Two John Lennon-related lots found new homes. One was the late musician’s Mason & Hamlin walnut pump organ, made circa 1880-1890 and measuring about 44 inches by 44 inches. The organ was missing two keys and had some damage, but still brought $9,488. The other was a John Lennon-signed Apple publicity still (“To Cathy, Love John Lennon ‘74”). It rose to $4,600.
The Beatles weren’t the only musicians represented in the sale. An original one-of-a-kind watercolor collage painting by progressive rocker Frank Zappa, signed lower right “FZ” and depicting a man playing the drums with the words “Drum Shop” in the top right corner, garnered $10,925. The painting’s provenance was explored on the popular PBS series History Detectives.
An original life preserver ring recovered the day after the sinking of the ocean liner Andrea Doria (of the Italian Line) in 1956 hammered for $7,188. The Andrea Doria sank off the coast of Nantucket Island, Mass., when it collided with another ship, the MS Stockholm (of the Swedish American Line). To this day it is one of history’s most infamous maritime disasters.
A probable charcoal on paper drawing by the renowned illustrator Gil Elvgren, of a lady holding a bouquet of roses and wearing a sash that reads “Miss Sylvania,” sailed past its pre-auction estimate of $300-$500 to knock down at $3,105. The drawing, 17 ½ inches by 22 inches and signed by Elvgren on the bottom right edge, had some light foxing stains and a few creases.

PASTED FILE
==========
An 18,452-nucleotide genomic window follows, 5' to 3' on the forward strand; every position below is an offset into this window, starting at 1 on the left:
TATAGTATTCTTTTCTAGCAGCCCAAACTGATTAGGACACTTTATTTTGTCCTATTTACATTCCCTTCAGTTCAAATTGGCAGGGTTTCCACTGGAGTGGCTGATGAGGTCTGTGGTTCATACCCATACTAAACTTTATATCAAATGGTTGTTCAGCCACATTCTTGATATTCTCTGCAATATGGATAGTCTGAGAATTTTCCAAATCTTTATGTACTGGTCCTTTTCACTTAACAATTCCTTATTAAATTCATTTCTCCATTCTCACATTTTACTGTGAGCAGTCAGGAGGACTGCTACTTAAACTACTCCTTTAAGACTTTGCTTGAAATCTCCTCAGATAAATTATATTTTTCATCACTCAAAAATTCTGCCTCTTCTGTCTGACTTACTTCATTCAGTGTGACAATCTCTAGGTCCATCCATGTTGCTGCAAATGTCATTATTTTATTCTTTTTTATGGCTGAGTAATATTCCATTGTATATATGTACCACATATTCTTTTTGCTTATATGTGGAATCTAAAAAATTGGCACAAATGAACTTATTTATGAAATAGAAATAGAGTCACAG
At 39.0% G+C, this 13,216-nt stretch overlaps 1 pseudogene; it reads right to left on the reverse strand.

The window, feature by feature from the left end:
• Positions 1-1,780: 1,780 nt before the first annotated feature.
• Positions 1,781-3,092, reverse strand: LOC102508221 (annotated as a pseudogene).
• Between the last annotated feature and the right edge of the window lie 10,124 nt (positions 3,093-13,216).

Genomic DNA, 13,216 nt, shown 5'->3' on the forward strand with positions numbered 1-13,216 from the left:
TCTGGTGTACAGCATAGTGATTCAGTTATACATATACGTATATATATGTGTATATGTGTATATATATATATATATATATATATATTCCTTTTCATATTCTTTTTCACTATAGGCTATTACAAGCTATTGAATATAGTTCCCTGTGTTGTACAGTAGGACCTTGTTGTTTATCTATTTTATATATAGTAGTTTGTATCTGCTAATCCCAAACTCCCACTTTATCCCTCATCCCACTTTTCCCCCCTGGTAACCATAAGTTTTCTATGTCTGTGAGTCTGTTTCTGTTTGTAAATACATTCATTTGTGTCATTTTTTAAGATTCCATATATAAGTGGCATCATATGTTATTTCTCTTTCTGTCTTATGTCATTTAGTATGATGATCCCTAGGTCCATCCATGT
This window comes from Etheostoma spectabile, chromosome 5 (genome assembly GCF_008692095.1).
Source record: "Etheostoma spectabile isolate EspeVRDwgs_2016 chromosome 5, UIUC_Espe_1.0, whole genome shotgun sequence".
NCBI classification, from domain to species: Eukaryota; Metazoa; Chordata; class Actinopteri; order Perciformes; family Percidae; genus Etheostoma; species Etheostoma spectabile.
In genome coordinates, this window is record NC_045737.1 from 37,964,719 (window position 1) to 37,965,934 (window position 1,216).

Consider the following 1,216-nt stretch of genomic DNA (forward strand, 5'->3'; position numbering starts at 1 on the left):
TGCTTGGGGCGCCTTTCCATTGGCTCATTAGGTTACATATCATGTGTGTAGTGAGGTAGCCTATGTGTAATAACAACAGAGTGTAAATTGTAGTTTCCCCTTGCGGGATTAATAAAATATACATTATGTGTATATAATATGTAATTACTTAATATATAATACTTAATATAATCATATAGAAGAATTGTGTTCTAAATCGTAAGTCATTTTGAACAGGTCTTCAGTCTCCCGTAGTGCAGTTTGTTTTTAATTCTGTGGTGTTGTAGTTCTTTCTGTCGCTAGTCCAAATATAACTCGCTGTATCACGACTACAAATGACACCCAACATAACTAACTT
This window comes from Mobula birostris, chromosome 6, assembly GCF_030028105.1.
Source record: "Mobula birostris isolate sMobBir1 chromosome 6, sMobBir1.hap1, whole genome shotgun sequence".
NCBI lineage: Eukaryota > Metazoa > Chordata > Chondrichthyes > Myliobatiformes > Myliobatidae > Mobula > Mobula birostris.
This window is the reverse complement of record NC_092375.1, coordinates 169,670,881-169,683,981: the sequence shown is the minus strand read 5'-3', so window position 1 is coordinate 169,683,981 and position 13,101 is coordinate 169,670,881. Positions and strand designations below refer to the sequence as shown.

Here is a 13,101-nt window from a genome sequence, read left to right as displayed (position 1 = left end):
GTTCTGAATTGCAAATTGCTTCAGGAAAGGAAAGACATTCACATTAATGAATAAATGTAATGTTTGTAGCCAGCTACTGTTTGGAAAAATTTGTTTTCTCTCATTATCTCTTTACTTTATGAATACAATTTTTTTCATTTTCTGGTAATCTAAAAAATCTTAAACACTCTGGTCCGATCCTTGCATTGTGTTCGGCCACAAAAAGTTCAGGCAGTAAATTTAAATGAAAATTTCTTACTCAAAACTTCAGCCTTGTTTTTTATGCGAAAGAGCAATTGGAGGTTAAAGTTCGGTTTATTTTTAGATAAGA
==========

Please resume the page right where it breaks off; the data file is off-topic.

A fine and rare Bassett Lowke 3 ½ inch gauge model toy train of the unique Great Western Pacific class “Adamas” No. 60 and tender, 52 ½ inches long by 6 inches wide by 9 inches tall, chugged away for $4,255; and an incredible German cast-iron steam engine – an extremely well done piece and set on a 21 inch by 18 ½ inch base – changed hands for $2,300.
Philip Weiss Auctions has a full slate of events lined up for fall. First up is an estate sale on Tuesday, Oct. 2, at 2 p.m., featuring 600 lots of clocks, Royal Doulton, paintings, bronzes and more. Eight days later, on Wednesday, Oct. 10, at 10 a.m., the firm will conduct a New York County Public Administrator’s Jewelry Auction, on-site at 31 Chambers Street in Manhattan.
Then, the firm returns to its gallery at #1 Neil Court in Oceanside, N.Y., to host a two-day sale, Oct. 13-14, that will feature shaving mugs and collectibles, Disney items, comic art and sports memorabilia. November will see a three-day mega-event held the weekend of Nov. 15-17. Offered will be trains, toys, toy soldiers, historical, military, posters, books, maps and circus.
Philip Weiss Auctions is always accepting quality consignments for future sales. To consign an item, an estate or a collection, you may call them at (516) 594-0731, or e-mail them at email@example.com. To learn more about Philip Weiss Auctions and the firm’s calendar of events, to include the October and November auctions, log on to www.WeissAuctions.com.